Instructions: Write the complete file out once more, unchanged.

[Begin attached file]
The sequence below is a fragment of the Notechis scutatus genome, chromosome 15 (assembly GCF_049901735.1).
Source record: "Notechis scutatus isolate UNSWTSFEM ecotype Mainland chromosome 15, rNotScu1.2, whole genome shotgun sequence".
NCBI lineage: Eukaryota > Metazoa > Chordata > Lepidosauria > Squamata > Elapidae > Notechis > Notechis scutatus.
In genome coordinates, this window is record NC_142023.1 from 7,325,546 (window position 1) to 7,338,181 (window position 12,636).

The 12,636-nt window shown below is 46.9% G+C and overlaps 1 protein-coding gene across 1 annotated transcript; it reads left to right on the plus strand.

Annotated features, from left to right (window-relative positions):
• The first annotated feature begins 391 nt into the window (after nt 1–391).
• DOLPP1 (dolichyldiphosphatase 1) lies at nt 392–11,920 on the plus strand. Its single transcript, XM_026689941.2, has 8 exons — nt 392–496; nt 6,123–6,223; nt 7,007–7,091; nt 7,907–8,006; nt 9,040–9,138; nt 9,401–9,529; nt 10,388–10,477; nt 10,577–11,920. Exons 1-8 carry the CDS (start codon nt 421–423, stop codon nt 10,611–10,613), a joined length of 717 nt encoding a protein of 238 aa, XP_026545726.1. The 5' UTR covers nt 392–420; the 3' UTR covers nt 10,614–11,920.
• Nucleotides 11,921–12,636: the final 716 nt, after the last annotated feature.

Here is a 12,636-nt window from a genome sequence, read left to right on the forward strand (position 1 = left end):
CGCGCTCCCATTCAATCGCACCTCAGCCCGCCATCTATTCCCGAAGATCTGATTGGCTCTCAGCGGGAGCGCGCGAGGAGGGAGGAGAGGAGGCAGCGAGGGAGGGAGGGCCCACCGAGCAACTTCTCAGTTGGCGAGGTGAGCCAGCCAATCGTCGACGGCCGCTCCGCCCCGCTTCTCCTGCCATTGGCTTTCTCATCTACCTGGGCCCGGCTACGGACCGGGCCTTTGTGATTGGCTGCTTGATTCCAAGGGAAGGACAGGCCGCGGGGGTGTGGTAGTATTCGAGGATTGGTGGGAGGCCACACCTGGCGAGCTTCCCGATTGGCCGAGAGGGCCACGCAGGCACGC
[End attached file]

The sequence below is a fragment of the Notechis scutatus genome, chromosome 15 (assembly GCF_049901735.1).
Source record: "Notechis scutatus isolate UNSWTSFEM ecotype Mainland chromosome 15, rNotScu1.2, whole genome shotgun sequence".
NCBI lineage: Eukaryota > Metazoa > Chordata > Lepidosauria > Squamata > Elapidae > Notechis > Notechis scutatus.
In genome coordinates, this window is record NC_142023.1 from 7,325,546 (window position 1) to 7,338,181 (window position 12,636).

The 12,636-nt window shown below is 46.9% G+C and overlaps 1 protein-coding gene across 1 annotated transcript; it reads left to right on the plus strand.

Annotated features, from left to right (window-relative positions):
• The first annotated feature begins 391 nt into the window (after nt 1–391).
• DOLPP1 (dolichyldiphosphatase 1) lies at nt 392–11,920 on the plus strand. Its single transcript, XM_026689941.2, has 8 exons — nt 392–496; nt 6,123–6,223; nt 7,007–7,091; nt 7,907–8,006; nt 9,040–9,138; nt 9,401–9,529; nt 10,388–10,477; nt 10,577–11,920. Exons 1-8 carry the CDS (start codon nt 421–423, stop codon nt 10,611–10,613), a joined length of 717 nt encoding a protein of 238 aa, XP_026545726.1. The 5' UTR covers nt 392–420; the 3' UTR covers nt 10,614–11,920.
• Nucleotides 11,921–12,636: the final 716 nt, after the last annotated feature.

Here is a 12,636-nt window from a genome sequence, read left to right on the forward strand (position 1 = left end):
CGCGCTCCCATTCAATCGCACCTCAGCCCGCCATCTATTCCCGAAGATCTGATTGGCTCTCAGCGGGAGCGCGCGAGGAGGGAGGAGAGGAGGCAGCGAGGGAGGGAGGGCCCACCGAGCAACTTCTCAGTTGGCGAGGTGAGCCAGCCAATCGTCGACGGCCGCTCCGCCCCGCTTCTCCTGCCATTGGCTTTCTCATCTACCTGGGCCCGGCTACGGACCGGGCCTTTGTGATTGGCTGCTTGATTCCAAGGGAAGGACAGGCCGCGGGGGTGTGGTAGTATTCGAGGATTGGTGGGAGGCCACACCTGGCGAGCTTCCCGATTGGCCGAGAGGGCCACGCAGGCACGC